Here’s a really wrenching story of a very recent case from South Carolina. Matt and Melanie Capobianco tried IVF a number of times but could never conceive a child. They decided to go through adoption. Christina Maldonado was pregnant and willing to place her child with them. When her daughter, Veronica, was born in September 2009, Matt Capobianco was there to cut the cord. Though it doesn’t say so, I’d assume that from the time she left the hospital, Veronica lived with the Capobiancos.
When Veronica was four months old, the Capobiancos learned that her biological father, Dusten Brown, filed for custody.
Now I don’t know enough about the law of South Carolina to know what kind of chance he would have had in an ordinary case–I’ve written about other instances where a biological father who does not assert right immediately loses those rights. But Brown had a special factor that worked to his advantage–he is an enrolled member of the Cherokee tribe and this entitles his daughter to enrollment. Based on this fact, the Cherokee Nation became involved in the case, invoking the Indian Child Welfare Act (ICWA).
ICWA is a response to a terrible chapter in American history. For years, Indian children were removed from their tribes and placed in homes or schools. It’s hard to look back on this as anything but an effort to annihilate the tribes themselves. In order to ensure this does not happen in the future, ICWA gives tribes the right to participate in proceedings involving children eligible for tribal membership. The bottom line here is that it is very difficult to adopt a child who is eligible for tribal membership and Veronica was just such a child and Brown won his case.
But all of this took time, during which Veronica lived with the Capobiancos. It looks to me like this was the only home she ever knew until December 31, 2011. That’s the date on which Brown and his family assumed custody of the child.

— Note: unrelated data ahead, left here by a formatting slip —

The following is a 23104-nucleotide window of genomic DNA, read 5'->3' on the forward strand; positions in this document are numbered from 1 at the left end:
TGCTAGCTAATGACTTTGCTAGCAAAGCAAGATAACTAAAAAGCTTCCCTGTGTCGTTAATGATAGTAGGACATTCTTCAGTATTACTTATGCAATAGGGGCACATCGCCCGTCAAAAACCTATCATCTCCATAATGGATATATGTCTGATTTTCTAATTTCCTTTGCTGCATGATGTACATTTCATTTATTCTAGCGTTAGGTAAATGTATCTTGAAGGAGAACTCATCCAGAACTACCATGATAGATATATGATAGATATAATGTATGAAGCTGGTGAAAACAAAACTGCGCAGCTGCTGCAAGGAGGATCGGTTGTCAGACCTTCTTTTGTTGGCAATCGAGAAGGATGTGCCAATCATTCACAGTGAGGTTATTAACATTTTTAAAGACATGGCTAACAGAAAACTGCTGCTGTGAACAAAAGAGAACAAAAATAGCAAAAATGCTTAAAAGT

I don’t mean to argue against ICWA just here–there’s something horrific about the systematic effort to decimate the tribes of the native people and surely it is essential to put safeguards in place. But it is also hard not to feel terrible about how things have played out here. While the articles I linked to focus mostly on the obvious pain experienced by the Capobiancos, I find myself thinking, too, about Veronica.
There is little (or maybe no) doubt in my mind that the Veronica and the Capobiancos were child/parent in all the psychological and social senses of the world. Now, in a way no two year old can understand, that relationship has been completely sundered. It’s terrible for a child to lose parents, but given the vagaries of life, sometimes it does happen. Death and disaster intervene. What’s awful about this situation is that it seems like a man-made (or law-made) accident.
Maybe the basic events were unavoidable here, but could it have been managed better? Was it clear from four months in that Brown would prevail? Could the courts have acted more quickly? Little or nothing is gained by extending the time that Veronica spent with the Capobiancos if in the end she was going to be taken from them.
Don’t get me wrong–I understand why the Capobiancos might cling at any chance that it would work out. They’ve suffered a terrible loss. But I wonder if in hindsight they should have been able to hold on for so long. Sadlly there are many contexts in which it is the passage of time that compounds the problems created in difficult fights over parentage.
I don’t mean to suggest that courts should rush through these cases. Careful decision making requires time. But I wonder whether you could give cases enough time for proper briefing and deliberation and still avoid the years that seem to pass in so many instances.
I wonder, too, about what Veronica will make of all this when the day comes that she can understand. I’m sure no one can say for sure ,but Veronica’s parent or parents have some difficult explaining to do.